KENYA – Criminalizing Adolescence: A Call to Reform the Sexual Offences Act in Kenya

A joint publicationof the Center for Reproductive Rights and the Federation of Women Lawyers,Kenya. Conceptualized by Evelyne Opondo, Senior Regional Director forAfrica, and Lucy Minayo, Capacity Building Manager, CRR Africa.

The Sexual Offences Act (SOA) does not makeany distinction between sex between adolescent minors and sexual acts betweenadolescent minors and adults — all of which are classified and/or have been interpretedas criminal offences. The SOA also does not make any distinction between non-coerciveand non-exploitative and coercive and exploitative sexual conduct betweenminors. The SOA therefore criminalizes non-coercive and non-exploitative sexualconduct among adolescents. Consequently, adolescent males have been imprisonedand, in some cases, have ended up with a permanent criminal record for engagingin consensual sexual conduct with other adolescents.

Criminalization of non-coercive andnon-exploitative sexual conduct among adolescents conflicts with policies onadolescents sexual and reproductive health and creates barriers that make itdifficult for adolescents to effectively access sexual and reproductive healthinformation and services… Health care providers may therefore be apprehensiveabout offering services to adolescent minors without parental authorization.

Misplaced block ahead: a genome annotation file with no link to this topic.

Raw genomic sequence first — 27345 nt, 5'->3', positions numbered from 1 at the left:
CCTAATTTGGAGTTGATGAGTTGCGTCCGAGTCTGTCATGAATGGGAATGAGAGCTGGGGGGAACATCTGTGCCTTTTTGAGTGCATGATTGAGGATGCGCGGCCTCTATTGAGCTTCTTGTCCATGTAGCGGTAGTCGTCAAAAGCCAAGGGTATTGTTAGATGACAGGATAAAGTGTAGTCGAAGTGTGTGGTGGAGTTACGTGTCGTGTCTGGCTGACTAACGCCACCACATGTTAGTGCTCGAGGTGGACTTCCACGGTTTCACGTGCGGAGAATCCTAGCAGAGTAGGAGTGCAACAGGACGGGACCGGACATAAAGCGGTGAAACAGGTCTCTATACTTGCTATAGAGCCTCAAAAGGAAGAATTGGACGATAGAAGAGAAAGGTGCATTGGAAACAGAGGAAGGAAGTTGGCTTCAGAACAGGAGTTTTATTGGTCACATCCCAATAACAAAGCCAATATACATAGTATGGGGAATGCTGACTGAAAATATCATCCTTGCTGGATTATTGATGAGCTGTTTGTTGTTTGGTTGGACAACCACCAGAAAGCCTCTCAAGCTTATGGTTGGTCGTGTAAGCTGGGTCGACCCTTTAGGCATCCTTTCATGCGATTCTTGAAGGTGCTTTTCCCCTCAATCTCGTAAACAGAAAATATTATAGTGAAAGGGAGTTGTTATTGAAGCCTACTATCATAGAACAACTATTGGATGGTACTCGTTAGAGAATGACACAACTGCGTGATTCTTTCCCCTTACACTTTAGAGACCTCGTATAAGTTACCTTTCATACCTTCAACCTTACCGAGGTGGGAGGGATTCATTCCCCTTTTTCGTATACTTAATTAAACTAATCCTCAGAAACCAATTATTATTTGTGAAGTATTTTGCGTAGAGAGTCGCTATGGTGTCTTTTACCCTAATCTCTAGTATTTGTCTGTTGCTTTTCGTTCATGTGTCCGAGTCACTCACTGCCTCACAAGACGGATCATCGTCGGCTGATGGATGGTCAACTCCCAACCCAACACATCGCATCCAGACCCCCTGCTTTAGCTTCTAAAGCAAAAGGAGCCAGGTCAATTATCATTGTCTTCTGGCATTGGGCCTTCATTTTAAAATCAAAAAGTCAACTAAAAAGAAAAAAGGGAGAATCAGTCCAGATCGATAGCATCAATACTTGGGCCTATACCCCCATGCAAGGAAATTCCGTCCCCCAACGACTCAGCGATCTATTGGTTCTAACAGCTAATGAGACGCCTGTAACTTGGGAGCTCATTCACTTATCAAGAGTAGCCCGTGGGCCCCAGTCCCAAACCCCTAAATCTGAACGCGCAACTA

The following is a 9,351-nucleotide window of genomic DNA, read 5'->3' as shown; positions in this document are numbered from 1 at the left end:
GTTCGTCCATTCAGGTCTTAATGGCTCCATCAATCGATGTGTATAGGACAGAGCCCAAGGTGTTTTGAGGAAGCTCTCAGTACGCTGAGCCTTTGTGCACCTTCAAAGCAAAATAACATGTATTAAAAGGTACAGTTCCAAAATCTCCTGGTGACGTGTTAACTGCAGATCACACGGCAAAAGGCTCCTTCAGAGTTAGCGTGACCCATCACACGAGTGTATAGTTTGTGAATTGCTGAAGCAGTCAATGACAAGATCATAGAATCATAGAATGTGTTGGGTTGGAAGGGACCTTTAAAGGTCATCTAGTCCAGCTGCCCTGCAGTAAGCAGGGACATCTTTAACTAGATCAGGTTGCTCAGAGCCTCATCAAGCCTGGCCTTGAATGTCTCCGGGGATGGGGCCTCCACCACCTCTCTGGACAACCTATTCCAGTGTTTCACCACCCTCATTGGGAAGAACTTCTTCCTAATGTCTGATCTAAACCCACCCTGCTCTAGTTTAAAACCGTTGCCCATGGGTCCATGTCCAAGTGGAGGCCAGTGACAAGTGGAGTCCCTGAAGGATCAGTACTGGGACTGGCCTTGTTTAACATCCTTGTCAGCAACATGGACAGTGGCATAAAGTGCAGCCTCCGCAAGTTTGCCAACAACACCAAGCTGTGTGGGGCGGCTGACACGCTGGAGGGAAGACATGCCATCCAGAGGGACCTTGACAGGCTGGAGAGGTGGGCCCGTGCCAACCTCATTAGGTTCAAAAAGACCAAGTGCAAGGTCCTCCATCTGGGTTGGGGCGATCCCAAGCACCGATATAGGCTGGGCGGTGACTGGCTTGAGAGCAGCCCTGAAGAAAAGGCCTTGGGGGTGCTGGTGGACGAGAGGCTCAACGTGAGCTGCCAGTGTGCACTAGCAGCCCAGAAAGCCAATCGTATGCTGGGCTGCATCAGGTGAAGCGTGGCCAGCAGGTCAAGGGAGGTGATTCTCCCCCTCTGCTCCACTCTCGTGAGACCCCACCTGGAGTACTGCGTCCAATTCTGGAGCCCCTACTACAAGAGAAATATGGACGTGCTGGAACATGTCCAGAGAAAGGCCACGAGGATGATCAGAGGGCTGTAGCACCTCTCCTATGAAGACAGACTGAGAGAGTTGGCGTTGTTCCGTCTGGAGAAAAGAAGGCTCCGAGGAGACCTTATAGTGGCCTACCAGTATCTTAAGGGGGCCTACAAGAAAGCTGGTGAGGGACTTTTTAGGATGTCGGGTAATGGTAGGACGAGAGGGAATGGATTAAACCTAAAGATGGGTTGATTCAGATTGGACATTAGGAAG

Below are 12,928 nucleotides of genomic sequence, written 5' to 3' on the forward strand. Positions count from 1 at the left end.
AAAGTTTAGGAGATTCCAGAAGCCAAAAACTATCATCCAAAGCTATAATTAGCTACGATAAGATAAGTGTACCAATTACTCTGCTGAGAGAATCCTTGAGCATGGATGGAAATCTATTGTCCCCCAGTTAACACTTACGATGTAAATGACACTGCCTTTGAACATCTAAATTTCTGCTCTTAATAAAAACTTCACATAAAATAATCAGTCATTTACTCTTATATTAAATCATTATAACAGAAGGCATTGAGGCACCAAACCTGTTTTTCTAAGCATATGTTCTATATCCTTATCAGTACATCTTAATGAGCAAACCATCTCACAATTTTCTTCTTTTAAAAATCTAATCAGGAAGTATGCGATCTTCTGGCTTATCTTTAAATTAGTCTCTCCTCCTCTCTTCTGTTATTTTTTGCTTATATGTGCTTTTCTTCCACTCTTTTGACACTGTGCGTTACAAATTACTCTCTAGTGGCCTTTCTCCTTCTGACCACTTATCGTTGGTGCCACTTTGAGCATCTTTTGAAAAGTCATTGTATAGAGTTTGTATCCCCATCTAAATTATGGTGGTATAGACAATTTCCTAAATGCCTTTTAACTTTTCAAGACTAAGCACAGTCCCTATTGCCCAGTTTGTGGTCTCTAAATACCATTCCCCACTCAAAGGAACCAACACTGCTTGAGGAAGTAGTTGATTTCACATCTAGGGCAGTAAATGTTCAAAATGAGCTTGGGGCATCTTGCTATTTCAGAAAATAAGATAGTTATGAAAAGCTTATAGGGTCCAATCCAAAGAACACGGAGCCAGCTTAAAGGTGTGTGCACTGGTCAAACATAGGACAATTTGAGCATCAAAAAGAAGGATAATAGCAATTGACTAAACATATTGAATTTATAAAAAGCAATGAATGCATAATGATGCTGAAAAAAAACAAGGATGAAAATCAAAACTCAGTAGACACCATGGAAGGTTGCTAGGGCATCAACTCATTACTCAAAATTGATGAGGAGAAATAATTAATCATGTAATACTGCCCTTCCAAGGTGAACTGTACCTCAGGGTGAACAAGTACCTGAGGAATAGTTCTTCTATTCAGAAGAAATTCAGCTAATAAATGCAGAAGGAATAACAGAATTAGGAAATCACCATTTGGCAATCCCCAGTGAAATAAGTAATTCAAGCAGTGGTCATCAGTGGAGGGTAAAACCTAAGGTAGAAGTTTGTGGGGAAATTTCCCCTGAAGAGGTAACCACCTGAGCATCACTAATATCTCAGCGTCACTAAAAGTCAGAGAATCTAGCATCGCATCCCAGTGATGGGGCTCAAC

As recognized by the WHO, “An adolescent’sdecision to go to a health service for sexual health care or advice is likelyto be influenced by whether they will get into trouble with parents orguardians, or even with the law, in places where sexual activity under acertain age… is against the law.”

Criminalization also offends the principle ofthe best interests of the child which can be found in the Constitution, theChildren Act and the CRC. The Committee on the Rights of the Child urges statesto avoid criminalizing adolescents of similar ages for factually consensual andnon-exploitative sexual activity17 and notes that it is inthe children’s best interests to create laws and policies that facilitate theirgrowth and development.

This document calls for changes in law, policyand sexuality education that are in the best interests of adolescents.